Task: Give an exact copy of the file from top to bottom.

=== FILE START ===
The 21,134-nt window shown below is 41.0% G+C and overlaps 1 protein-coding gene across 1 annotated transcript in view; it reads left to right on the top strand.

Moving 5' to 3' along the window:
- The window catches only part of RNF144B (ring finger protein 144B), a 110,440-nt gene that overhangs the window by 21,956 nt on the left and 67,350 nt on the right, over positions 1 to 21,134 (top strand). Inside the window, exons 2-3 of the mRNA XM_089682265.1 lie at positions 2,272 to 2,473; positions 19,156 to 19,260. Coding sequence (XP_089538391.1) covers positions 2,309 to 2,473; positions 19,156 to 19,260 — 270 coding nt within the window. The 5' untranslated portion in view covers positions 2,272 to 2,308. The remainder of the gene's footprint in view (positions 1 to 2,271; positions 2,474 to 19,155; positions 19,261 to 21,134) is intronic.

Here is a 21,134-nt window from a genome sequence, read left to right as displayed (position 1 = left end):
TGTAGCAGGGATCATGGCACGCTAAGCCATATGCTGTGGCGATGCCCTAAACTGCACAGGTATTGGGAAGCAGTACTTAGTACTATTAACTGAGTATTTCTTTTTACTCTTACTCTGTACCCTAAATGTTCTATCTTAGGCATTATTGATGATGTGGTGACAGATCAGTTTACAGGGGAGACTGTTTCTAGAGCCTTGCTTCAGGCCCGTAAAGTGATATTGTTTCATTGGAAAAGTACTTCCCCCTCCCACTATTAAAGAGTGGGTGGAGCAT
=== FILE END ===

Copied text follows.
The 21,134-nt window shown below is 41.0% G+C and overlaps 1 protein-coding gene across 1 annotated transcript in view; it reads left to right on the top strand.

Moving 5' to 3' along the window:
- The window catches only part of RNF144B (ring finger protein 144B), a 110,440-nt gene that overhangs the window by 21,956 nt on the left and 67,350 nt on the right, over positions 1 to 21,134 (top strand). Inside the window, exons 2-3 of the mRNA XM_089682265.1 lie at positions 2,272 to 2,473; positions 19,156 to 19,260. Coding sequence (XP_089538391.1) covers positions 2,309 to 2,473; positions 19,156 to 19,260 — 270 coding nt within the window. The 5' untranslated portion in view covers positions 2,272 to 2,308. The remainder of the gene's footprint in view (positions 1 to 2,271; positions 2,474 to 19,155; positions 19,261 to 21,134) is intronic.

Here is a 21,134-nt window from a genome sequence, read left to right as displayed (position 1 = left end):
TGTAGCAGGGATCATGGCACGCTAAGCCATATGCTGTGGCGATGCCCTAAACTGCACAGGTATTGGGAAGCAGTACTTAGTACTATTAACTGAGTATTTCTTTTTACTCTTACTCTGTACCCTAAATGTTCTATCTTAGGCATTATTGATGATGTGGTGACAGATCAGTTTACAGGGGAGACTGTTTCTAGAGCCTTGCTTCAGGCCCGTAAAGTGATATTGTTTCATTGGAAAAGTACTTCCCCCTCCCACTATTAAAGAGTGGGTGGAGCAT